Metformin May Boost Cancer Survival, Curb Depression

Like aspirin, metformin is one of those drugs that over the years keeps proving itself beneficial in ways it wasn’t originally intended to be.

Two recent studies show that metformin may boost the survival rate among ovarian cancer patients who have diabetes, as well as reduce the risk of depression, dementia, and Parkinson’s disease in type 2 patients.

Researchers at the world-famous Mayo Clinic in Rochester, Minn., tracked 61 metformin-taking women with diabetes who also had ovarian cancer, and 178 diabetes-free ovarian cancer patients who were not taking the drug. Both groups were matched for age, stage of their cancer, and other factors.

Results showed that the metformin users had an improved survival rate. After five years, 67 percent of the women taking metformin had not died from the cancer, compared to 47 percent of the women without diabetes who did not use the drug.

Worldwide, several studies are now underway on metformin’s cancer-fighting abilities. If scientists can establish as positive link between the drug’s use and lessened risk of developing certain cancers, it could join the apothecary of anti-cancer drugs as a welcome low-cost therapy.

Developed in the 1950s and first marketed in the United States in the 1990s, metformin is cheap and easy to manufacture, and inexpensive to buy. Because it is the drug doctors and endocrinologists are most likely to prescribe as the starting therapy for newly diagnosed people with diabetes, it has a years-long track record of use by large numbers of patients with few adverse side effects.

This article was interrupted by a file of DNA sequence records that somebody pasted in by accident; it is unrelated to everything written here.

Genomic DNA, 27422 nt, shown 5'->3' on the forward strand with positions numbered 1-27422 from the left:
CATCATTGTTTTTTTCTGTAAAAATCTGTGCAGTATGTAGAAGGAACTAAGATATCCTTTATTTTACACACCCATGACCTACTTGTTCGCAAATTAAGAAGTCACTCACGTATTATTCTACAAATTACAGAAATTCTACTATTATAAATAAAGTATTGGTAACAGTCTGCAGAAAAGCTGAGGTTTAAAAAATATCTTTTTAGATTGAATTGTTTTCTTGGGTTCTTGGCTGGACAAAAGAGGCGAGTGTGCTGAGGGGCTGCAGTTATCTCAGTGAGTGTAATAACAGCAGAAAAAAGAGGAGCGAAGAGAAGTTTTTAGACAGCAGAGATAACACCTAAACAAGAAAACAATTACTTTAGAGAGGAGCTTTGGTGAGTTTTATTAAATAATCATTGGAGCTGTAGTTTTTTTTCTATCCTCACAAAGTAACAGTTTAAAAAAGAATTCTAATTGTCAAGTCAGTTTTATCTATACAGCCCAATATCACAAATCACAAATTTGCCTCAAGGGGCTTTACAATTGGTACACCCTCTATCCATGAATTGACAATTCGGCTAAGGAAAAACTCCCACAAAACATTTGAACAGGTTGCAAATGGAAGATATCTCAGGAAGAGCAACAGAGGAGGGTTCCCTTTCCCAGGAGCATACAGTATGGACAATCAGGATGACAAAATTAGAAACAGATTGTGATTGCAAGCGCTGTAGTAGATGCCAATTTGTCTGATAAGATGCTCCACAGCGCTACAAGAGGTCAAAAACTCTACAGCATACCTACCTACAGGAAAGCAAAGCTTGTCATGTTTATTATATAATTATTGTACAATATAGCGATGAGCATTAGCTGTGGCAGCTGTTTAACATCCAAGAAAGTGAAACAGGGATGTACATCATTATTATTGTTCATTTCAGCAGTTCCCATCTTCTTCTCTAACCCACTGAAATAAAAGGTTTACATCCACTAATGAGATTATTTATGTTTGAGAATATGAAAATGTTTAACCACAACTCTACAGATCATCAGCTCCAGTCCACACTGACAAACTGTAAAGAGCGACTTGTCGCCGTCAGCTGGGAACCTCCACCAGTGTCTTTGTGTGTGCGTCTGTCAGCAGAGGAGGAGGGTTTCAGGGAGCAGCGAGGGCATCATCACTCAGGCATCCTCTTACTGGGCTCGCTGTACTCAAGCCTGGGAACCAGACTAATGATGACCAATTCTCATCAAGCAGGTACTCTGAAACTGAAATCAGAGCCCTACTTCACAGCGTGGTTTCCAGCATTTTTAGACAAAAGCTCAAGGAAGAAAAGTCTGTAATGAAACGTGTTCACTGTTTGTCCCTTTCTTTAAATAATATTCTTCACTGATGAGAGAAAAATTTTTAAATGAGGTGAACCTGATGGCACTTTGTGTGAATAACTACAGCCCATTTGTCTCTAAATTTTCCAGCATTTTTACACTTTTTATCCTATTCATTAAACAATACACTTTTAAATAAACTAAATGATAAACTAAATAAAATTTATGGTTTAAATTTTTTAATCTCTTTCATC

Speculation about the reason for metformin’s surprising cancer-fighting properties centers on the fact that metformin lowers the amount of insulin circulating in the blood. High amounts of insulin in the bloodstream are thought by some scientists to be a factor in the development of certain cancers.

An abstract of the study is available.

An Aid Against Depression?

In other welcome findings about metformin, Taiwanese researchers report that type 2s taking the drug were less likely to develop depression, as dementia and Parkinson’s disease, especially if used with sulfonylureas. (The metformin/sulfonylurea combination is the most typical therapy doctors give type 2 patients.)

Diabetes is often associated with an increased risk of depression and other mood disorders, possibly because of negative effects on brain chemistry and structure. The researchers at Taiwan’s National Health Research Institutes found that metformin users’ risk of developing depression was more than 50 percent less than among type 2s who do not take the drug.

Diabetes is also linked to an increased risk of dementia and Parkinson’s, both neurodegenerative

An abstract of the 12-year study of Taiwanese adults with type 2 diabetes is available online in the medical journal BMC Medicine.

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